What’s the morale of the story? We all have dreams inside of us; we were all born to fulfill our greatest purpose. If we let those around us talk us out of our dreams, we will die never realizing what we could become. Use this post as encouragement to follow your dream, stop listening to the people around you who say it can’t be done. As Audrey Hepburn said, “Nothing is impossible, even the word itself says I’m possible.”


What is one action you can take right now to move you closer to your dream? Take it and post your action here.

How to stop negativity on your team.

You know the saying one bad apple can spoil the whole bunch. At the end of last week I had the privilege of leading a virtual workshop and several of the participants asked how to stop the one person with a negative attitude from dragging down the entire team. My answer was twofold. First be the example, second you get what you tolerate.

As Albert Schweitzer once said “The three most important ways to lead people are: by example… by example… by example.” Here are two ways to lead by example:

1) Build people up by saying thank you verbally and in writing, noticing when someone goes above and beyond, and weekly check-ins with people to see how they are doing.

2) Find the good in every situation and every person. If you are finding it difficult to fin

d the silver lining, try asking the question – “what can I learn from this?” As opposed to “why is this happening?’

Stop tolerating bad behavior. Schedule a time to talk with the person and let them know you expect them to stop the complaints, gossip, and negative remarks. Let them know the impact their behavior is having on the entire team and the negative behavior will no longer be tolerated. These conversations are not easy to have but worth the time and energy you put into them. I’ve created a free resource to help, you can access by clicking here.

It can be helpful to keep in mind the words of –Henry Kissinger the 56th US Secretary of State. “The task of the leader is to get their people from where they are to where they have not been.”

Are you willing to share your best with others?

There was a farmer who grew excellent quality wheat and every season he won the award for the best grown in his county. One year a reporter from the local newspaper interviewed the farmer and learned that each Spring the man shared his seed with his neighbors so that they too could plant it in their fields.


“How can you afford to share your best wheat seed with your neighbors when they are entering their crops in the competition with yours?” the reporter asked.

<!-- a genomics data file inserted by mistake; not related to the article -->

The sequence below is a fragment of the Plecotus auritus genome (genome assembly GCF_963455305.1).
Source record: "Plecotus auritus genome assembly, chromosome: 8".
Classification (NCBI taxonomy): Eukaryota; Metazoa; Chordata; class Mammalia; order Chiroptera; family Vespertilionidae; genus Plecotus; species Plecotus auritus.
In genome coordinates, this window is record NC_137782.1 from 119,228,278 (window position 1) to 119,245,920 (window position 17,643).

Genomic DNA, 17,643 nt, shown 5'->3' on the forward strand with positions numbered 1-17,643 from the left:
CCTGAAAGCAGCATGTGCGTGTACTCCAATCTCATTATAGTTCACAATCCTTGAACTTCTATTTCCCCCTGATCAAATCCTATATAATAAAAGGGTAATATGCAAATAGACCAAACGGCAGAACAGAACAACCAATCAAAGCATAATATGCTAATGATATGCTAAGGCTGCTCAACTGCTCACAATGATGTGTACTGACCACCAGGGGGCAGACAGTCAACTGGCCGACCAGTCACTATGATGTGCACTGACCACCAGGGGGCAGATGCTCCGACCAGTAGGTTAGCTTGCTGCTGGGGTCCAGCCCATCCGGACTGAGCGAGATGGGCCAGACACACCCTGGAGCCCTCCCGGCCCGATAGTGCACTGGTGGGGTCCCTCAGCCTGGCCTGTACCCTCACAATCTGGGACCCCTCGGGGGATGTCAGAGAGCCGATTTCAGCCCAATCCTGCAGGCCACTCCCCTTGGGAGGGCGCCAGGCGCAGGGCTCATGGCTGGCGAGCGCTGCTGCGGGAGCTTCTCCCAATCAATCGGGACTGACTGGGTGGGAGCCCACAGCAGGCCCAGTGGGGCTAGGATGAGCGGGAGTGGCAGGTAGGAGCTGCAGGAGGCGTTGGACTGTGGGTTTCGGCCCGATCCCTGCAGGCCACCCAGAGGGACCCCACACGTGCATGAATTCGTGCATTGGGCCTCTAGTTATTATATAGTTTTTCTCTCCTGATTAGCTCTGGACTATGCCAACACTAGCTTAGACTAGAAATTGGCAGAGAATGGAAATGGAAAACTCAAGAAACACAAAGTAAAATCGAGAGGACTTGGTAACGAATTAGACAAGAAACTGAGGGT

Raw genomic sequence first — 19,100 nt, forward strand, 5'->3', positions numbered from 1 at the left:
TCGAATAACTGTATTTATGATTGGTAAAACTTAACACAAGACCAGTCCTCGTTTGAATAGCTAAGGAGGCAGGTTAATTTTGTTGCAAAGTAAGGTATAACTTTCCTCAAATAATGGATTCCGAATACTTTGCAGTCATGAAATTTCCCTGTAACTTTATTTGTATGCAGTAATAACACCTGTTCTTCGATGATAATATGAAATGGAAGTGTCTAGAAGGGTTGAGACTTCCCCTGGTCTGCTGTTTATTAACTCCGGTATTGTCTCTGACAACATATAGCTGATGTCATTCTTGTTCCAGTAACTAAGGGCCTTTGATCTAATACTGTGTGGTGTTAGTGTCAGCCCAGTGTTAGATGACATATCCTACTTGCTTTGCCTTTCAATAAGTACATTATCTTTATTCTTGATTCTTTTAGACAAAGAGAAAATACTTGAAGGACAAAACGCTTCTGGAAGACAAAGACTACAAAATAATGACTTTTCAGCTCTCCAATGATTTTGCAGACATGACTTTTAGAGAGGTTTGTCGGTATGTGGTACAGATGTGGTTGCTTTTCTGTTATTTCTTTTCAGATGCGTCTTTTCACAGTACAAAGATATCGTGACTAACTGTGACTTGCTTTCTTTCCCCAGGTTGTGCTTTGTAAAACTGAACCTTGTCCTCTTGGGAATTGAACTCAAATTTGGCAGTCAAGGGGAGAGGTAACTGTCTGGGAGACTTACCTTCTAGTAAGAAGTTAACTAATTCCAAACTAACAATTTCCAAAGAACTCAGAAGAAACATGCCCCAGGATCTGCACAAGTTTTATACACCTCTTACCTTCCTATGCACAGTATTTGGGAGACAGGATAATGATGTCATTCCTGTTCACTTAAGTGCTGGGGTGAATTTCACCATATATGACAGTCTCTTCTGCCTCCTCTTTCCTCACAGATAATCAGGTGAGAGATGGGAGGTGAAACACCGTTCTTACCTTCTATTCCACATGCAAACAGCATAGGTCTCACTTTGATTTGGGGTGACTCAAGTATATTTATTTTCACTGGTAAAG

“Why that’s very simple,” the farmer explained. “The wind picks up pollen from the developing wheat and carries it from field to field. If my neighbors grow inferior wheat, cross-pollination will steadily degrade the quality of all the wheat, including mine. If I am to grow good wheat, I must help my neighbors grow good wheat”.


The reporter realized how the farmer’s explanation also applied to everyone’s life in the most essential way. If we want to live a meaningfully life, we will choose to enrich the lives of others, for the value of a life is measured by the lives it touches. And those who choose to be happy will choose help others find happiness, for the welfare of each is bound up with the welfare of all.


I have two questions for you. What will you do to enrich the lives of those you come in contact with today? What will you do to help your family and friends find happiness? Please share your thoughts here.

How do you handle disappointment?

A long time ago there was a farmer who had a donkey. One day the donkey was walking through a field and fell into an old abandoned well. Of course, the donkey was very upset by his predicament and started braying loudly. The farmer heard his cries and came to investigate. He wasn’t sure how to get the donkey out of the well. He called a few of his neighboring farmers and they came over to help him solve the dilemma. Since there was no way to lift the donkey out of the well, and he was an old donkey, the farmer and his friends agreed the best solution was to bury the donkey.

So, they gathered their shovels and began solving dirt into the well and onto the donkey. As you can well imagine the donkey became upset with shovels full of dirt landing on him. With each shovel full he brayed louder, shook off the dirt and stamped his hoofs. This continued well onto the evening. The farmers shoveling dirt into the well and the donkey shaking off the dirt and stepping on to the dirt that fell off him. After several hours low and behold the donkey walked out of the well. With every shovel full he shook it off and stepped up.

I was reminded of this story because I had a big disappointment in my business this week. Something that I thought would come my way in terms of new business didn’t happen. After a bit of complaining I realized I had to shake it off and step up otherwise the weight of the disappointment would bury me.

Mastering a Difficult ConversationLife is full of disappointments. We can choose to learn from it (shake it off and step up) or we can let it bury us. We won’t be able to serve our clients, our team, or our family if we become buried under the weight of disappointment. Need help seeing the lesson in a disappointment in your life? Let’s talk, schedule by clicking here.

Why Your Body Language Matters

Workplace DramaLast week’s blog post discussed the difference between saying I have to do something, and I get to do something. The words we use are one type of communication tool, body language and tone of voice are the other components of any message. Today’s post is about body language.


You may be familiar with what is referred to as the 7-38-55 rule by Albert Mehrabian. Mehrabian, Professor Emeritus of Psychology at the University of California, Los Angeles, create this rule. The rule is based on his findings that words account for 7%, tone of voice accounts for 38%, and facial expression accounts for 55% of the message. He is quoted as stating: